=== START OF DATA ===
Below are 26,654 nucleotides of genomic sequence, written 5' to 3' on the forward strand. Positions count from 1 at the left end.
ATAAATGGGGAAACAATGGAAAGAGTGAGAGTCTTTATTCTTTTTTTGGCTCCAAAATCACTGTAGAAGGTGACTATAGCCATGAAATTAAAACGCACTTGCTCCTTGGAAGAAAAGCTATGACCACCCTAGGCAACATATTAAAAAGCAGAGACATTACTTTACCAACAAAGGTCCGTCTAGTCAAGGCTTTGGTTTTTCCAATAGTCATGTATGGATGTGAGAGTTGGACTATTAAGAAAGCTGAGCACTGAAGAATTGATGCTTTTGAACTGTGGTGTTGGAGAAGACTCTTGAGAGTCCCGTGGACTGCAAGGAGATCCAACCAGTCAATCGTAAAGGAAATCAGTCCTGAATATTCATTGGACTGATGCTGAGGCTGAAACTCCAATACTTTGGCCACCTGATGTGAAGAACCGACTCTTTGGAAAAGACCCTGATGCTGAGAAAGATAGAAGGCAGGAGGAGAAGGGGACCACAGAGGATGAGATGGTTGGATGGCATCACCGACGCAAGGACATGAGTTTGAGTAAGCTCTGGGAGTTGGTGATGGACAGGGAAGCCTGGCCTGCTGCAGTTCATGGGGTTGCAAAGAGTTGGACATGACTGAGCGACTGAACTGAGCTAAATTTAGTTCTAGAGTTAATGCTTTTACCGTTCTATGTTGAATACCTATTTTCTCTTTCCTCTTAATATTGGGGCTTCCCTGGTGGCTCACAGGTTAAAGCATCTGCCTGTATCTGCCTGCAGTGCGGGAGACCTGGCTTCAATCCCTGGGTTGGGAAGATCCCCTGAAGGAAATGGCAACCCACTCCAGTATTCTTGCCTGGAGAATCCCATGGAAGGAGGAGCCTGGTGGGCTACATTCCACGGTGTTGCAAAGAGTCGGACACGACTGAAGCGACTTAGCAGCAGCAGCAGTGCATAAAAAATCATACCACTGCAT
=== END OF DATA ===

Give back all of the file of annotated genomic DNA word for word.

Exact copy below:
Below are 26,654 nucleotides of genomic sequence, written 5' to 3' on the forward strand. Positions count from 1 at the left end.
ATAAATGGGGAAACAATGGAAAGAGTGAGAGTCTTTATTCTTTTTTTGGCTCCAAAATCACTGTAGAAGGTGACTATAGCCATGAAATTAAAACGCACTTGCTCCTTGGAAGAAAAGCTATGACCACCCTAGGCAACATATTAAAAAGCAGAGACATTACTTTACCAACAAAGGTCCGTCTAGTCAAGGCTTTGGTTTTTCCAATAGTCATGTATGGATGTGAGAGTTGGACTATTAAGAAAGCTGAGCACTGAAGAATTGATGCTTTTGAACTGTGGTGTTGGAGAAGACTCTTGAGAGTCCCGTGGACTGCAAGGAGATCCAACCAGTCAATCGTAAAGGAAATCAGTCCTGAATATTCATTGGACTGATGCTGAGGCTGAAACTCCAATACTTTGGCCACCTGATGTGAAGAACCGACTCTTTGGAAAAGACCCTGATGCTGAGAAAGATAGAAGGCAGGAGGAGAAGGGGACCACAGAGGATGAGATGGTTGGATGGCATCACCGACGCAAGGACATGAGTTTGAGTAAGCTCTGGGAGTTGGTGATGGACAGGGAAGCCTGGCCTGCTGCAGTTCATGGGGTTGCAAAGAGTTGGACATGACTGAGCGACTGAACTGAGCTAAATTTAGTTCTAGAGTTAATGCTTTTACCGTTCTATGTTGAATACCTATTTTCTCTTTCCTCTTAATATTGGGGCTTCCCTGGTGGCTCACAGGTTAAAGCATCTGCCTGTATCTGCCTGCAGTGCGGGAGACCTGGCTTCAATCCCTGGGTTGGGAAGATCCCCTGAAGGAAATGGCAACCCACTCCAGTATTCTTGCCTGGAGAATCCCATGGAAGGAGGAGCCTGGTGGGCTACATTCCACGGTGTTGCAAAGAGTCGGACACGACTGAAGCGACTTAGCAGCAGCAGCAGTGCATAAAAAATCATACCACTGCAT